Caution: Accounting Roadwork Ahead

By George Whitehead, CPA, Partner

We want to make our Dealings readers aware of two significant accounting standards changes that will potentially impact most businesses in the next year or two:

  • revenue recognition, and
  • lease accounting.

In this article, we are providing an overview of each of these changes; but as you can imagine, a deeper dive will be required by companies that are ultimately impacted.

Revenue Recognition

In 2014, the new revenue recognition standard — accounting standards codification 606 (ASC 606) Revenue from Contracts with Customers — was released creating a one size fits all approach for companies when recognizing revenue. This release was comprehensive and resulted in the elimination of previously issued industry-specific revenue recognition guidance. In connection with the release of ASC 606, a joint transition resource group and 16 industry-specific task forces were established by the AICPA.

For public companies, ASC 606 was required to be adopted for annual periods beginning on or after December 15, 2017, while private companies get an additional year and must adopt for annual periods beginning on or after December 15, 2018.

The transition to ASC 606 can be accomplished by using one of two approaches; either:

  1. a full retrospective approach requiring restatement of all prior periods presented in the financial statements; or
  2. a modified retrospective approach which requires a cumulative effect adjustment to opening retained earnings in the year of adoption.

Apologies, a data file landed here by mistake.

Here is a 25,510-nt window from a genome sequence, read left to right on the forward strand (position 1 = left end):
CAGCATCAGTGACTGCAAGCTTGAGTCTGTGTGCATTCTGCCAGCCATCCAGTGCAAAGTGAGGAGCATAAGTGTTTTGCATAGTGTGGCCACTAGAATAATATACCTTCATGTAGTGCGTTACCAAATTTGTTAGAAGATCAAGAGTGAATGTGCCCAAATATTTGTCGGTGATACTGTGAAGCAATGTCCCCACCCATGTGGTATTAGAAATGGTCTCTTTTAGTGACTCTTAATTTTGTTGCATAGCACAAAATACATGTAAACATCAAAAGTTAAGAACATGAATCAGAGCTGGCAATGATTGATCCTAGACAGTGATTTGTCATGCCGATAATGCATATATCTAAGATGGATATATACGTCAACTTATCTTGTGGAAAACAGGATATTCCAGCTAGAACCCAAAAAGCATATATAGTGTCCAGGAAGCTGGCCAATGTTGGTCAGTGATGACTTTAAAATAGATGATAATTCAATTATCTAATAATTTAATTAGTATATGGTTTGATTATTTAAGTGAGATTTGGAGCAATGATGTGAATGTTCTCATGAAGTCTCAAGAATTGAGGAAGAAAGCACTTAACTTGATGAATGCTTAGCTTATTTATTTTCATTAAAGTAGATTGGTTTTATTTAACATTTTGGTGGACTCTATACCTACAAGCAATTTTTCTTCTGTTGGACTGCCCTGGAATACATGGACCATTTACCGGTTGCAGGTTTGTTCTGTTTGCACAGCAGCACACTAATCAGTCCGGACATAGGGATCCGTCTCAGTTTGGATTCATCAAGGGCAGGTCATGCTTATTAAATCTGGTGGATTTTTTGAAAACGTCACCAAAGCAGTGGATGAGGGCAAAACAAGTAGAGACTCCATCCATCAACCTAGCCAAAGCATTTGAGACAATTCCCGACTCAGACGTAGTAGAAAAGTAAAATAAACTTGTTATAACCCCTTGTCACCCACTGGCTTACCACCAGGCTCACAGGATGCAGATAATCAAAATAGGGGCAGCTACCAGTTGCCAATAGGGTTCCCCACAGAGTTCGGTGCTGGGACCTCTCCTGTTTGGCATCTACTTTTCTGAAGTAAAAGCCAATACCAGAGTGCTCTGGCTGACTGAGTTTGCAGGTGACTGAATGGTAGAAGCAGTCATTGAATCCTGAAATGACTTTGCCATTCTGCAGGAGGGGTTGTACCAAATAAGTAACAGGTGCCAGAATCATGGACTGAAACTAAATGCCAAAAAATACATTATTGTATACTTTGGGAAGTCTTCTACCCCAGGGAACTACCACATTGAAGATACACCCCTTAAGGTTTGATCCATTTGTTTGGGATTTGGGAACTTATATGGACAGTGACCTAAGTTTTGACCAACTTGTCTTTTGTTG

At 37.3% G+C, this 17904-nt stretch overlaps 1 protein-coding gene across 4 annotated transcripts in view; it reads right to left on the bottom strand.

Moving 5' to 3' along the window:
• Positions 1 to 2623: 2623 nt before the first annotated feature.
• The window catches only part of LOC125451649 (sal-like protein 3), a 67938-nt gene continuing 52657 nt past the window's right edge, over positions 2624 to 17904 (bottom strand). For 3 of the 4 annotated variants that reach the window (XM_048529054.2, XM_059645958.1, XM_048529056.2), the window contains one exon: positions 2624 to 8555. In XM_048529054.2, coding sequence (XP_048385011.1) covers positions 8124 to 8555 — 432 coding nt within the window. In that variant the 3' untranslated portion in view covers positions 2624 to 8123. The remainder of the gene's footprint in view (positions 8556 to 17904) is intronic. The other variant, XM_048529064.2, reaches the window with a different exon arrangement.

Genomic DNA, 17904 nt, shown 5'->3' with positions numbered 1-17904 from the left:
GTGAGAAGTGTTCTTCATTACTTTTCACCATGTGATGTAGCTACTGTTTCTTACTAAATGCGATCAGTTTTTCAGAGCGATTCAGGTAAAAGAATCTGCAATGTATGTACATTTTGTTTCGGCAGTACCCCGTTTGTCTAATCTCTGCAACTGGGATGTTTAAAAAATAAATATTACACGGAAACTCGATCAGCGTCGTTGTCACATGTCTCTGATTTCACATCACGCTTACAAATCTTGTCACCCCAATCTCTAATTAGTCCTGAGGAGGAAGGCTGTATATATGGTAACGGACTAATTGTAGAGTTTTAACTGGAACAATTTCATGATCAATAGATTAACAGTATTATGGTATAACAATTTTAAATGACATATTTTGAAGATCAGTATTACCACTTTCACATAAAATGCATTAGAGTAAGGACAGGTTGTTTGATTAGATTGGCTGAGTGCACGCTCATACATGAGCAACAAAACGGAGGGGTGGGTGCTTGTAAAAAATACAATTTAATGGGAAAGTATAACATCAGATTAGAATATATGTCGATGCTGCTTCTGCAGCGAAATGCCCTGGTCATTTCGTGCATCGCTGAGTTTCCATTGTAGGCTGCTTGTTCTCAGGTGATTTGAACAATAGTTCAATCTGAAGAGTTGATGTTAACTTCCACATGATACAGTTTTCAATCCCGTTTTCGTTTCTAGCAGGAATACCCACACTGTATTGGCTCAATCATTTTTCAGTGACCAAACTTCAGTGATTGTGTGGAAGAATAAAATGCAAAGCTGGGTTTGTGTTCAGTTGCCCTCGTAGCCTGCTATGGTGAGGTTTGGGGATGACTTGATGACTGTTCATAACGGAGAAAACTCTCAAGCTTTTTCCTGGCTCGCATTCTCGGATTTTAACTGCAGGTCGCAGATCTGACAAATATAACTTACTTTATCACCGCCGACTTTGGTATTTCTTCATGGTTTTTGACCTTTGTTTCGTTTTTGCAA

Our experience has been that companies in the private arena are favoring the modified retrospective approach.

As the title of the standard implies, it encompasses all contracts that an entity can have with its customers, whether written, oral or customary, subject to certain scope exceptions. Each customer contract must be evaluated under a five-step process as follows:

  1. Identify the contract with the customer;
  2. Identify the separate performance obligations in the contract (i.e., deliverables);
  3. Determine the transaction price;
  4. Allocate the transaction price to the separate performance obligations; and
  5. Recognize revenue when the performance obligations are satisfied.

It should be noted that each of the above steps need to be passed in order to recognize revenue. Careful consideration should be given to each of the deliverables included in the contract and a deliverable may be implied if it is a customary practice. When there is more than a single good or service included in a contract, each must be accounted for separately provided that they are capable of being distinct or offering stand-alone value to the customer. The consideration to be received by the seller is to be allocated to each of the distinct performance obligations as if they were sold separately.

Revenue is recognized under the standard as a customer obtains control of an asset, or when an asset is transferred either over time or at a point in time. For revenue to be recognized over time, the customer receives benefits provided by the seller as the seller performs, and the seller has a right for consideration for the work performed to date (i.e., long-term contracts). This can be measured using output methods (completion of performance) or input methods (seller’s labor or costs). Point-in-time revenue recognition occurs when a customer has legal title to a transferred asset and has risks and rewards of ownership and has accepted the asset from the seller.

Regardless of whether ASC 606 requires a change in a company’s revenue recognition practices, additional financial statement disclosures are required, including, but not limited to: